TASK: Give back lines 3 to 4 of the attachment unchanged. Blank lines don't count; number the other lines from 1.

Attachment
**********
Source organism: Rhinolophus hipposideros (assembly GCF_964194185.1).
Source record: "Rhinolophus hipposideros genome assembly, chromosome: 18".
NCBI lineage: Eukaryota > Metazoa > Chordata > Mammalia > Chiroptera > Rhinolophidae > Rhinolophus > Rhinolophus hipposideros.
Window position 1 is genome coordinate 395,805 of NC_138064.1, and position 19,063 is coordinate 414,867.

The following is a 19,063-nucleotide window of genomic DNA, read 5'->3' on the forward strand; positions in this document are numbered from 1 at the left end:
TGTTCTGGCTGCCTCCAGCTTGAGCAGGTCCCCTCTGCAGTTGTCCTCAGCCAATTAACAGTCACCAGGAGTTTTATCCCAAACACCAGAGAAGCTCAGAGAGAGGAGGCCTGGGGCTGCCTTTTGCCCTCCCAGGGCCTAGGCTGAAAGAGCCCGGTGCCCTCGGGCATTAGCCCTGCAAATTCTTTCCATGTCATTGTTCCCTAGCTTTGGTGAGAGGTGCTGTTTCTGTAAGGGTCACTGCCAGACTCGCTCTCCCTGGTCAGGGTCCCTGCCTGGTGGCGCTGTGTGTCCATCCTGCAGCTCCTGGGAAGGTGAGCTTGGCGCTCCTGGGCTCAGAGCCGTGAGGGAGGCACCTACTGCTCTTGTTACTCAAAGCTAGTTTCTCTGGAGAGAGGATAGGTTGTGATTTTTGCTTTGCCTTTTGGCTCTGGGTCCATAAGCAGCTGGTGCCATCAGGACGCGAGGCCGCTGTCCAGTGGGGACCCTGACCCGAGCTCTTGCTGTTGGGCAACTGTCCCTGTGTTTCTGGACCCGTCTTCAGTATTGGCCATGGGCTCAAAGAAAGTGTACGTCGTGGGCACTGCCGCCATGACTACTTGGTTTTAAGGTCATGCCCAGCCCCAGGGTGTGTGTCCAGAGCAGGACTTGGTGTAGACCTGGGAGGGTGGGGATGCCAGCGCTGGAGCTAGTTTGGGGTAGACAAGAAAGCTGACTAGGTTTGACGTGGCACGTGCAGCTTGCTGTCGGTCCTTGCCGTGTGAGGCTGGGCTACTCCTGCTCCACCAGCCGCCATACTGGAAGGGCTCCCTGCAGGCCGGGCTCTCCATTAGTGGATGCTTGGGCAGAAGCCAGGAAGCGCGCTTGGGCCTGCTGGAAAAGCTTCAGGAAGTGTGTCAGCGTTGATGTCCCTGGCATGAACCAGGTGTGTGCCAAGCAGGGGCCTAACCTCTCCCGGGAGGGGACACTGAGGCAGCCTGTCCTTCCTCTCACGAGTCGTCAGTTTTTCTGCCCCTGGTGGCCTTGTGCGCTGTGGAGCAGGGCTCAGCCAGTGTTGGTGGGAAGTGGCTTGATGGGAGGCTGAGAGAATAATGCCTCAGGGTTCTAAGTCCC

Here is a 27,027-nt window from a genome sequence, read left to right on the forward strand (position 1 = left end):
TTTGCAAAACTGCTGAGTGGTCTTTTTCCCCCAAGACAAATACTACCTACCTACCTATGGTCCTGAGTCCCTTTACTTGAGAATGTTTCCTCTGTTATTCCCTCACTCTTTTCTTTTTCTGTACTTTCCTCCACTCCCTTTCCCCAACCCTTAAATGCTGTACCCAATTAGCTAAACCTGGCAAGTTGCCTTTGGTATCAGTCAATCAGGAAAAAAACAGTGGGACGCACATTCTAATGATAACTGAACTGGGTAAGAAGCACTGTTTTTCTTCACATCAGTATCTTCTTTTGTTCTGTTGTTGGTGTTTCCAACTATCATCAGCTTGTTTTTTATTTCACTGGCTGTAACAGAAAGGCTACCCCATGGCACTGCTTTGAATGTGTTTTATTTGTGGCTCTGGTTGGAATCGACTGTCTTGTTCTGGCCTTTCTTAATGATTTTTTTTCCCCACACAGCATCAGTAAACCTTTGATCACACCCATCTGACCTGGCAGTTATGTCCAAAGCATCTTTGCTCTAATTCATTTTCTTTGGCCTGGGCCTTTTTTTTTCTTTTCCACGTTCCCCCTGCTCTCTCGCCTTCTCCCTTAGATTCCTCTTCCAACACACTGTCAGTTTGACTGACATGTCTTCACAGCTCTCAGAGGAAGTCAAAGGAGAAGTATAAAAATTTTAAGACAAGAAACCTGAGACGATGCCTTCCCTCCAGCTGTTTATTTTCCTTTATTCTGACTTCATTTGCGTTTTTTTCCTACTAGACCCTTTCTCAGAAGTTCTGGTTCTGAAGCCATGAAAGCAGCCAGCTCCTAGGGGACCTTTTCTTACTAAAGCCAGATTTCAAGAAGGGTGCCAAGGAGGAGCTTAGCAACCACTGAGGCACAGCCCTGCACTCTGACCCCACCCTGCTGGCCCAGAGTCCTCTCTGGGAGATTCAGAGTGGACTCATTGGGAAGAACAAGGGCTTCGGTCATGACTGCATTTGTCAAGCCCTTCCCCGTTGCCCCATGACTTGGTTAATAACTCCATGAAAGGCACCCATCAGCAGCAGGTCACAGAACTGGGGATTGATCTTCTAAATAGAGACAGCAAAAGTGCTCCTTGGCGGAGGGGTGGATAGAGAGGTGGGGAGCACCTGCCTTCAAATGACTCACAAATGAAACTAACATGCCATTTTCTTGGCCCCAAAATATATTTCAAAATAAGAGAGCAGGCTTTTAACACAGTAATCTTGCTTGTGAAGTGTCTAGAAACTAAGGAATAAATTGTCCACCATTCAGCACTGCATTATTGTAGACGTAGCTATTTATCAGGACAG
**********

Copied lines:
NCBI lineage: Eukaryota > Metazoa > Chordata > Mammalia > Chiroptera > Rhinolophidae > Rhinolophus > Rhinolophus hipposideros.
Window position 1 is genome coordinate 395,805 of NC_138064.1, and position 19,063 is coordinate 414,867.